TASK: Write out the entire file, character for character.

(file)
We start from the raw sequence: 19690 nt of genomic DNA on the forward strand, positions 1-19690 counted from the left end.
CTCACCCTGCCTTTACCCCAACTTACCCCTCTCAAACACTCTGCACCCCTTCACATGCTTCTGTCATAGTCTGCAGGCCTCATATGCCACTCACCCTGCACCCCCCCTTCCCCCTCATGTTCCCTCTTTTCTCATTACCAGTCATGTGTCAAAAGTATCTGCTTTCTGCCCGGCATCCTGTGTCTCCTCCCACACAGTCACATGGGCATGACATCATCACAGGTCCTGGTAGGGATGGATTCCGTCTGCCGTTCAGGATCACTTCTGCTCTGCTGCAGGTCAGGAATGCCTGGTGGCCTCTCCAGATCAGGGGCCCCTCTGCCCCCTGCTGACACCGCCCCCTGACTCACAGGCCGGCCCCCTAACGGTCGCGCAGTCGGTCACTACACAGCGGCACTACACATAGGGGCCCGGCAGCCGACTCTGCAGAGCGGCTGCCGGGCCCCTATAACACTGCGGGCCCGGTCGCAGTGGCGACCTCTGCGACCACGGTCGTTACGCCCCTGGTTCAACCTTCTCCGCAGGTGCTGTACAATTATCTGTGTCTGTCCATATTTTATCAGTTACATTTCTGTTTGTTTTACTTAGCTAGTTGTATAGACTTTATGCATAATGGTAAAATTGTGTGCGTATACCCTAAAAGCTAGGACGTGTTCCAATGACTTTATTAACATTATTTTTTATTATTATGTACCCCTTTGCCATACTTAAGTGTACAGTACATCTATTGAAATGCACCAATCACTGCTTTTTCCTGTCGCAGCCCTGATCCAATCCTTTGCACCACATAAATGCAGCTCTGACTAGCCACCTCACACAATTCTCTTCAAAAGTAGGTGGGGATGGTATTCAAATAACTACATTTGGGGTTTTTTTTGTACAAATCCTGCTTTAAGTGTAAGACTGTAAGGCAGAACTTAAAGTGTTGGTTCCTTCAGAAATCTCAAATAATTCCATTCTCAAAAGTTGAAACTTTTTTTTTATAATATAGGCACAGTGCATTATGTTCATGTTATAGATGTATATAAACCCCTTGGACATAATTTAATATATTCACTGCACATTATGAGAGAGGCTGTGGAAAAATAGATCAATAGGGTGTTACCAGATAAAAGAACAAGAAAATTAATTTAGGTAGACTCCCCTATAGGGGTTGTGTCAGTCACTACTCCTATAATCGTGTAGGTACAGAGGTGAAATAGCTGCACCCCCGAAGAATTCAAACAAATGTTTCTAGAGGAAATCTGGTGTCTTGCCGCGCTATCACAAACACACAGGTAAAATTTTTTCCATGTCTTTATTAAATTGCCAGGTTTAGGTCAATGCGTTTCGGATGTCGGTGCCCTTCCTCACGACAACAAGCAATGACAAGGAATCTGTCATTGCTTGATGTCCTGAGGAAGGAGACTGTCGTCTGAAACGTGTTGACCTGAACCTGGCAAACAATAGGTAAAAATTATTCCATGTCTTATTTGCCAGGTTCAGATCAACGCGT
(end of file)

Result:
We start from the raw sequence: 19690 nt of genomic DNA on the forward strand, positions 1-19690 counted from the left end.
CTCACCCTGCCTTTACCCCAACTTACCCCTCTCAAACACTCTGCACCCCTTCACATGCTTCTGTCATAGTCTGCAGGCCTCATATGCCACTCACCCTGCACCCCCCCTTCCCCCTCATGTTCCCTCTTTTCTCATTACCAGTCATGTGTCAAAAGTATCTGCTTTCTGCCCGGCATCCTGTGTCTCCTCCCACACAGTCACATGGGCATGACATCATCACAGGTCCTGGTAGGGATGGATTCCGTCTGCCGTTCAGGATCACTTCTGCTCTGCTGCAGGTCAGGAATGCCTGGTGGCCTCTCCAGATCAGGGGCCCCTCTGCCCCCTGCTGACACCGCCCCCTGACTCACAGGCCGGCCCCCTAACGGTCGCGCAGTCGGTCACTACACAGCGGCACTACACATAGGGGCCCGGCAGCCGACTCTGCAGAGCGGCTGCCGGGCCCCTATAACACTGCGGGCCCGGTCGCAGTGGCGACCTCTGCGACCACGGTCGTTACGCCCCTGGTTCAACCTTCTCCGCAGGTGCTGTACAATTATCTGTGTCTGTCCATATTTTATCAGTTACATTTCTGTTTGTTTTACTTAGCTAGTTGTATAGACTTTATGCATAATGGTAAAATTGTGTGCGTATACCCTAAAAGCTAGGACGTGTTCCAATGACTTTATTAACATTATTTTTTATTATTATGTACCCCTTTGCCATACTTAAGTGTACAGTACATCTATTGAAATGCACCAATCACTGCTTTTTCCTGTCGCAGCCCTGATCCAATCCTTTGCACCACATAAATGCAGCTCTGACTAGCCACCTCACACAATTCTCTTCAAAAGTAGGTGGGGATGGTATTCAAATAACTACATTTGGGGTTTTTTTTGTACAAATCCTGCTTTAAGTGTAAGACTGTAAGGCAGAACTTAAAGTGTTGGTTCCTTCAGAAATCTCAAATAATTCCATTCTCAAAAGTTGAAACTTTTTTTTTATAATATAGGCACAGTGCATTATGTTCATGTTATAGATGTATATAAACCCCTTGGACATAATTTAATATATTCACTGCACATTATGAGAGAGGCTGTGGAAAAATAGATCAATAGGGTGTTACCAGATAAAAGAACAAGAAAATTAATTTAGGTAGACTCCCCTATAGGGGTTGTGTCAGTCACTACTCCTATAATCGTGTAGGTACAGAGGTGAAATAGCTGCACCCCCGAAGAATTCAAACAAATGTTTCTAGAGGAAATCTGGTGTCTTGCCGCGCTATCACAAACACACAGGTAAAATTTTTTCCATGTCTTTATTAAATTGCCAGGTTTAGGTCAATGCGTTTCGGATGTCGGTGCCCTTCCTCACGACAACAAGCAATGACAAGGAATCTGTCATTGCTTGATGTCCTGAGGAAGGAGACTGTCGTCTGAAACGTGTTGACCTGAACCTGGCAAACAATAGGTAAAAATTATTCCATGTCTTATTTGCCAGGTTCAGATCAACGCGT